Why Does Stock Market Volatility Change Over Time?



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    • William E. Simon Graduate School of Business Administration, University of Rochester, and National Bureau of Economic Research. I received helpful comments from David Backus, Fischer Black, Marie Davidian, Harry DeAngelo, Beni Lauterbach, Ron Masulis, Grant McQueen, Robert Merton, Dan Nelson, Charles Plosser, Paul Seguin, Robert Stambaugh, Jerold Zimmerman, seminar participants at Yale University and at the Universities of Chicago, Michigan, Rochester, and Washington, and three anonymous referees. Ken French and René Stulz deserve special credit for their help. The Bradley Policy Research Center at the University of Rochester provided support for this research.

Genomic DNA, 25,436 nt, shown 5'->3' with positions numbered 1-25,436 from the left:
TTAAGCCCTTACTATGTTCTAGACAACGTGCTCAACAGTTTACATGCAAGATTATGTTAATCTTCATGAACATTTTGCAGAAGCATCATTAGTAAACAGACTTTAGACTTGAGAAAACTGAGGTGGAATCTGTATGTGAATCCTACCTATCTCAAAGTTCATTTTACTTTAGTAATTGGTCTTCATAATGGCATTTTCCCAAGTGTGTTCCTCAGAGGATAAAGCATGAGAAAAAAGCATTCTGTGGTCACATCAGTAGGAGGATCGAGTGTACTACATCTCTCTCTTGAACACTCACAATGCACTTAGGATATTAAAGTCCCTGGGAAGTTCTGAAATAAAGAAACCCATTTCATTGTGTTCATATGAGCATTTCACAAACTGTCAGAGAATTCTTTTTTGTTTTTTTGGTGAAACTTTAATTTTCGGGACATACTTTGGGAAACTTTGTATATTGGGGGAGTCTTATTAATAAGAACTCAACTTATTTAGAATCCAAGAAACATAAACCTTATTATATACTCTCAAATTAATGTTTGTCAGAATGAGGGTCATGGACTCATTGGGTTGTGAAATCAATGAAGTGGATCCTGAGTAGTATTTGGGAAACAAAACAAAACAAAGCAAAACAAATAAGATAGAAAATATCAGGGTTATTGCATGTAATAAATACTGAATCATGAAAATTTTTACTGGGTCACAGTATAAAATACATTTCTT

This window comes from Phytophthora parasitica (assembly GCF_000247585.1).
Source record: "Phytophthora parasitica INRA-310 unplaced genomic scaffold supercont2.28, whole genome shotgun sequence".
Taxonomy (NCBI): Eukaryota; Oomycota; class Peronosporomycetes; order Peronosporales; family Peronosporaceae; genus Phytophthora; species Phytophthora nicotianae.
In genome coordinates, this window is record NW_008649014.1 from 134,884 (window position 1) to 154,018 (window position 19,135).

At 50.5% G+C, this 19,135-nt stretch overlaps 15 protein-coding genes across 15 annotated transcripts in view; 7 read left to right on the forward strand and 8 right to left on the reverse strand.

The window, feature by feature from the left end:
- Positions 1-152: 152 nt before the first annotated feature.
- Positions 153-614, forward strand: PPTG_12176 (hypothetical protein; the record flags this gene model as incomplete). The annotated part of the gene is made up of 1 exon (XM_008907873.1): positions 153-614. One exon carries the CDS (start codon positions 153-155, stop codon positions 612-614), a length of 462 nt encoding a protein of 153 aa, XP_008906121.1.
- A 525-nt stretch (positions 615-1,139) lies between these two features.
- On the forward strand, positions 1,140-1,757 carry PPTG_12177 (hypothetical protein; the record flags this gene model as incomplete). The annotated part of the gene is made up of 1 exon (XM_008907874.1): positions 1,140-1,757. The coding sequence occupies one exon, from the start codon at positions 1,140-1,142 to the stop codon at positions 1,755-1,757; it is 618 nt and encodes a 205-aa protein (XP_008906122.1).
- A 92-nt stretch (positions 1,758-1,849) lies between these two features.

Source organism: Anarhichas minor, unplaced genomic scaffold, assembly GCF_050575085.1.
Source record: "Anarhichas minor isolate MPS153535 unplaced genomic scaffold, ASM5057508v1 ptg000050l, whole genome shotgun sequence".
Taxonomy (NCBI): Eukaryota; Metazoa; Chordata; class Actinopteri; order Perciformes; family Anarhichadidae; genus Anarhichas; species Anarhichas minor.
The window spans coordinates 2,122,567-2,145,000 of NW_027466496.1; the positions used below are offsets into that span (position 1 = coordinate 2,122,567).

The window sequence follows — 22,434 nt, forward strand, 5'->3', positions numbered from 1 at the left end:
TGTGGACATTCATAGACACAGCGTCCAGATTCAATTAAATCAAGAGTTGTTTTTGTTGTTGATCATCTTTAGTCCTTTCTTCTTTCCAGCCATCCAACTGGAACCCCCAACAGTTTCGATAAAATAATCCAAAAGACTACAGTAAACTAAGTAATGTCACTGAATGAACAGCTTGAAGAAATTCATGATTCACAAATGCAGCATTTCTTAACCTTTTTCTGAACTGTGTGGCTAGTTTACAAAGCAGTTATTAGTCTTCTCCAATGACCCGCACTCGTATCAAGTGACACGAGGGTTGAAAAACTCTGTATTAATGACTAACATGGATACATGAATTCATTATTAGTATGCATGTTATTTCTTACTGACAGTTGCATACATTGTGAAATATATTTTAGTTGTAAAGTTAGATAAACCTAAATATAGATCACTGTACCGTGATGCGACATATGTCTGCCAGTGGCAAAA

This paper analyzes the relation of stock volatility with real and nominal macroeconomic volatility, economic activity, financial leverage, and stock trading activity using monthly data from 1857 to 1987. An important fact, previously noted by Officer (1973), is that stock return variability was unusually high during the 1929–1939 Great Depression. While aggregate leverage is significantly correlated with volatility, it explains a relatively small part of the movements in stock volatility. The amplitude of the fluctuations in aggregate stock volatility is difficult to explain using simple models of stock valuation, especially during the Great Depression.